Game 2: Mon. at CHI 7 PM NBC

Game 3: June 2 at PHI 6:30 PM VERSUS

Game 4: June 4 at PHI 6:30 PM VERSUS

*Game 5: June 6 at CHI 7 PM NBC

*Game 6: June 9 at PHI 7 PM NBC

*Game 7: June 11 at CHI 7 PM NBC

*=if necessary

Break Out The Brooms - Hawks Win Series 4-0

Written by Andrew Bernier on .

Holy crap.

Wow.

BLAAAHHHHHHHHHHHHH

Alright now that I got that out of the way, what a game!  I've been going to games for a long time, but I've never been to one that exciting.  I sat on the glass, through a series of events that I'm still waiting to wake up from.  That's for a different post though (and trust me, it'll need a separate post for all the pictures I got).

So pregame was pretty ridiculous.  There was a buzz throughout the stadium like I haven't seen in a long time.  I don't know if it was excitement or nerves about the large investment they all just made in hopes of seeing a sweeping Western Conference clincher.  Probably both.

The Hawks came out slow in the first few minutes (this is my surprised face).  The Sharks were outshooting them 6-1 after the first 15 minutes of the game.  Then the Hawks realized they were in a hockey game.  By the end of the period, shots were 8-7 Hawks.  Logan Couture got the only marker of the period when he continued his attempt to have more playoff goals than regular season goals (final tally: 5 regular season, 3 playoffs).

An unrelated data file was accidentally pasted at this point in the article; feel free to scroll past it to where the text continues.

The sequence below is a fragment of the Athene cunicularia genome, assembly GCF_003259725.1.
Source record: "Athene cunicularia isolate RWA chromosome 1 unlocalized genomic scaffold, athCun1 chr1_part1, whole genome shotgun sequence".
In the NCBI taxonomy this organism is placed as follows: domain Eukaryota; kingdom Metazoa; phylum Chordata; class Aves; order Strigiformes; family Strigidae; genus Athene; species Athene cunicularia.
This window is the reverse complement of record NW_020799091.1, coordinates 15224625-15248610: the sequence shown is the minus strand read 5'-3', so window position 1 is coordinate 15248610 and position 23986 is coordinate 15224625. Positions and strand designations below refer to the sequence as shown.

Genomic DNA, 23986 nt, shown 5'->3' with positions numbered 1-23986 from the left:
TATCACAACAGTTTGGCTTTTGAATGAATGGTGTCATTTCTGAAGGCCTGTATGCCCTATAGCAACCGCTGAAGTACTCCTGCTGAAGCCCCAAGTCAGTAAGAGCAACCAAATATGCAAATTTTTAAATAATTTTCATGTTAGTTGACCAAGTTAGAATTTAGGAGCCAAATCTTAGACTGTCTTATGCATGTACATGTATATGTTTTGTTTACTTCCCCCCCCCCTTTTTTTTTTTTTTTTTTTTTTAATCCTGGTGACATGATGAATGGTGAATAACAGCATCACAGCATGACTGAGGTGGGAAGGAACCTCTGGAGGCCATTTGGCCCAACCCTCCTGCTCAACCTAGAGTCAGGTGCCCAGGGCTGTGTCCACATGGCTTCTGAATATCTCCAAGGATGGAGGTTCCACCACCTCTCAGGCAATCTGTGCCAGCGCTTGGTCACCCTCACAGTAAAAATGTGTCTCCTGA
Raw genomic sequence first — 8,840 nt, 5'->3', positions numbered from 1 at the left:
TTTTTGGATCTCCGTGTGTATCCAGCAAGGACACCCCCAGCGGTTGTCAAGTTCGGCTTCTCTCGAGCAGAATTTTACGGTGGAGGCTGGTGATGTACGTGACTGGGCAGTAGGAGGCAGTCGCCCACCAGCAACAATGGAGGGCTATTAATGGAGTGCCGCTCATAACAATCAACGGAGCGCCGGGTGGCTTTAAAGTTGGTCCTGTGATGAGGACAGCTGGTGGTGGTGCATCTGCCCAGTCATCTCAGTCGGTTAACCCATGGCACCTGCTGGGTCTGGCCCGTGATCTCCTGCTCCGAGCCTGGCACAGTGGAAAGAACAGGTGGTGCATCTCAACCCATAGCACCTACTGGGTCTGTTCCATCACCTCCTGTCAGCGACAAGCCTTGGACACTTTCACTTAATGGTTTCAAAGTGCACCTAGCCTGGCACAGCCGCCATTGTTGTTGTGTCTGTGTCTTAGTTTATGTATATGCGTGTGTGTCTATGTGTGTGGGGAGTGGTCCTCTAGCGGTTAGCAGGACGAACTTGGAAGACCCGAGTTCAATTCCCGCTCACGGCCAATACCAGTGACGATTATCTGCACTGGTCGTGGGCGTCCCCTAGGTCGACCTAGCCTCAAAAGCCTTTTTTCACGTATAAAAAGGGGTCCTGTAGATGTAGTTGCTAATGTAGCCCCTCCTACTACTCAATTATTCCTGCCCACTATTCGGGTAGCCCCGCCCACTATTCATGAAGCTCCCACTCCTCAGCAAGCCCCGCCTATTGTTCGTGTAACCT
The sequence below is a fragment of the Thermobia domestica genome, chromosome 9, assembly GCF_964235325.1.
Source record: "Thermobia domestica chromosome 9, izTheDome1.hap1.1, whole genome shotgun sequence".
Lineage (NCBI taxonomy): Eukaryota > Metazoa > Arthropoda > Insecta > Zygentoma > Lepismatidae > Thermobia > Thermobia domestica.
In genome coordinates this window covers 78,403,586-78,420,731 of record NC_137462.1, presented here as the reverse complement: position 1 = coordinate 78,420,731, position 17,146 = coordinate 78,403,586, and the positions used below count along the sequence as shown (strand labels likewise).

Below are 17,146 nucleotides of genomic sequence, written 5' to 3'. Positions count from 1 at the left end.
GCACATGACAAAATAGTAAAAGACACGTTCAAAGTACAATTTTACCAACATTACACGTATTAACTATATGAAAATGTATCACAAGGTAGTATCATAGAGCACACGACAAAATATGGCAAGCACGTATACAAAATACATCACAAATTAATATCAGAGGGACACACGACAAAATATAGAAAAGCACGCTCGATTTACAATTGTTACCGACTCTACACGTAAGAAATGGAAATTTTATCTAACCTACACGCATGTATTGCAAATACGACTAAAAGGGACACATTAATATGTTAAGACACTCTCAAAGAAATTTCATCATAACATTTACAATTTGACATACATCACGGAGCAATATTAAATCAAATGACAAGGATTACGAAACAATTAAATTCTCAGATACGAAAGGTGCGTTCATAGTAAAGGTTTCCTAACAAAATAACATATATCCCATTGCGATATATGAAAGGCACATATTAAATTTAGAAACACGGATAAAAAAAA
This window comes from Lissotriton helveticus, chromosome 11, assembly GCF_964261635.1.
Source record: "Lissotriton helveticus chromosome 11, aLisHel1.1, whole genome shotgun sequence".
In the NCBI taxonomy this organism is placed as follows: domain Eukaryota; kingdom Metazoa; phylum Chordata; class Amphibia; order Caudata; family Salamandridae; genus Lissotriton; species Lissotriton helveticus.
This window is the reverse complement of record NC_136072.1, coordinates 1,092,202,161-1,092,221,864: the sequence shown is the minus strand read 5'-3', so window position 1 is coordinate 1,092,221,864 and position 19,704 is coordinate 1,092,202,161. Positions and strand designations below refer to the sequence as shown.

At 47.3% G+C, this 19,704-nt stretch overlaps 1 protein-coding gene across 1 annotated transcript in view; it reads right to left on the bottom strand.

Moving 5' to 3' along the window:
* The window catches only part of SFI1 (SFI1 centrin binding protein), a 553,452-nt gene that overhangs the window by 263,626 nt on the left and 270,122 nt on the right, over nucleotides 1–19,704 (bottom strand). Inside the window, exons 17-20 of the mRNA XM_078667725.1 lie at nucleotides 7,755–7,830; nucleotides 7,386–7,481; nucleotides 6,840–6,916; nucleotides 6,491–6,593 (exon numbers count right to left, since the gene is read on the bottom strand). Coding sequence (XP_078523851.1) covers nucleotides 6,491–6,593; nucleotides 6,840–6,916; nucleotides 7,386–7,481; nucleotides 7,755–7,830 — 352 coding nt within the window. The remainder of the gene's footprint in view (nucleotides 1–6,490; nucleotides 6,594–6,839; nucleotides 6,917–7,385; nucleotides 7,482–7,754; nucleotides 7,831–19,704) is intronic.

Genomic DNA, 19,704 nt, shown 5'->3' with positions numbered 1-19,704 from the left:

Skip ahead to 7:30 into the 2nd period. Hawks go to the power play.  Besides the usual awful happenings when the Hawks have an extra guy on the ice that just absolutely perplexes us, Dunc got hit in the yapper with a clearing attempt.  He lost 7 teeth on the play and headed straight to the bench.  So that left Sharp and Toews back to defend a 3 on 2 because what do we need stinkin defensemen for when we're on the powerplay???  Marleau got the goal, since he's the only guy wearing teal who decided to show up for the entire series (AND I CAN HARDLY IMAGINE WHY THAT WOULD BE THE CASE (ca-ching)).